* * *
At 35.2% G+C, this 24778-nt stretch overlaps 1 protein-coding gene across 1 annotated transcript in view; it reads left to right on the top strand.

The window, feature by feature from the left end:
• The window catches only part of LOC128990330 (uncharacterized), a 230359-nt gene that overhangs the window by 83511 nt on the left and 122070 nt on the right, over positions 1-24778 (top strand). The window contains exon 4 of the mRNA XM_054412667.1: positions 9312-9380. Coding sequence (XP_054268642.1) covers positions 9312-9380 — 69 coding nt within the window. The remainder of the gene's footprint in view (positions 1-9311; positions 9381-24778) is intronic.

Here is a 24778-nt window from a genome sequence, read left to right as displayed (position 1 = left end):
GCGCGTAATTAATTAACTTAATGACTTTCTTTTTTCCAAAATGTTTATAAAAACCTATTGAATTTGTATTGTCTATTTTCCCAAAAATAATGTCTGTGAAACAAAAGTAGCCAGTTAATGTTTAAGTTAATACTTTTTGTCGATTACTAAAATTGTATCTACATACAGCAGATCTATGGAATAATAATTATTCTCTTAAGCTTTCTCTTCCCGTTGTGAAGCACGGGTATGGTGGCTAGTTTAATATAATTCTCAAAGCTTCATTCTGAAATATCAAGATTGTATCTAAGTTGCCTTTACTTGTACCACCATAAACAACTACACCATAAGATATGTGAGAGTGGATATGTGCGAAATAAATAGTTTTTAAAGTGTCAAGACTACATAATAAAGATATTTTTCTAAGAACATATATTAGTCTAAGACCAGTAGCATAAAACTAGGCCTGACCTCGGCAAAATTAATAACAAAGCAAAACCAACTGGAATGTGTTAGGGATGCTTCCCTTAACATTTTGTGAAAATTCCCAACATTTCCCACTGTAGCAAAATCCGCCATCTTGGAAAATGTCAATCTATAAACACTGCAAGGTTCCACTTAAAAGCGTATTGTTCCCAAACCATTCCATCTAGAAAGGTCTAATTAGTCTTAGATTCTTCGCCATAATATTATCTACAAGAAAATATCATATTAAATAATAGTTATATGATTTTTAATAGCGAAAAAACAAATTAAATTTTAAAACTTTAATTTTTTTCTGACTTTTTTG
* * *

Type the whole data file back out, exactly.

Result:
At 35.2% G+C, this 24778-nt stretch overlaps 1 protein-coding gene across 1 annotated transcript in view; it reads left to right on the top strand.

The window, feature by feature from the left end:
• The window catches only part of LOC128990330 (uncharacterized), a 230359-nt gene that overhangs the window by 83511 nt on the left and 122070 nt on the right, over positions 1-24778 (top strand). The window contains exon 4 of the mRNA XM_054412667.1: positions 9312-9380. Coding sequence (XP_054268642.1) covers positions 9312-9380 — 69 coding nt within the window. The remainder of the gene's footprint in view (positions 1-9311; positions 9381-24778) is intronic.

Here is a 24778-nt window from a genome sequence, read left to right as displayed (position 1 = left end):
GCGCGTAATTAATTAACTTAATGACTTTCTTTTTTCCAAAATGTTTATAAAAACCTATTGAATTTGTATTGTCTATTTTCCCAAAAATAATGTCTGTGAAACAAAAGTAGCCAGTTAATGTTTAAGTTAATACTTTTTGTCGATTACTAAAATTGTATCTACATACAGCAGATCTATGGAATAATAATTATTCTCTTAAGCTTTCTCTTCCCGTTGTGAAGCACGGGTATGGTGGCTAGTTTAATATAATTCTCAAAGCTTCATTCTGAAATATCAAGATTGTATCTAAGTTGCCTTTACTTGTACCACCATAAACAACTACACCATAAGATATGTGAGAGTGGATATGTGCGAAATAAATAGTTTTTAAAGTGTCAAGACTACATAATAAAGATATTTTTCTAAGAACATATATTAGTCTAAGACCAGTAGCATAAAACTAGGCCTGACCTCGGCAAAATTAATAACAAAGCAAAACCAACTGGAATGTGTTAGGGATGCTTCCCTTAACATTTTGTGAAAATTCCCAACATTTCCCACTGTAGCAAAATCCGCCATCTTGGAAAATGTCAATCTATAAACACTGCAAGGTTCCACTTAAAAGCGTATTGTTCCCAAACCATTCCATCTAGAAAGGTCTAATTAGTCTTAGATTCTTCGCCATAATATTATCTACAAGAAAATATCATATTAAATAATAGTTATATGATTTTTAATAGCGAAAAAACAAATTAAATTTTAAAACTTTAATTTTTTTCTGACTTTTTTG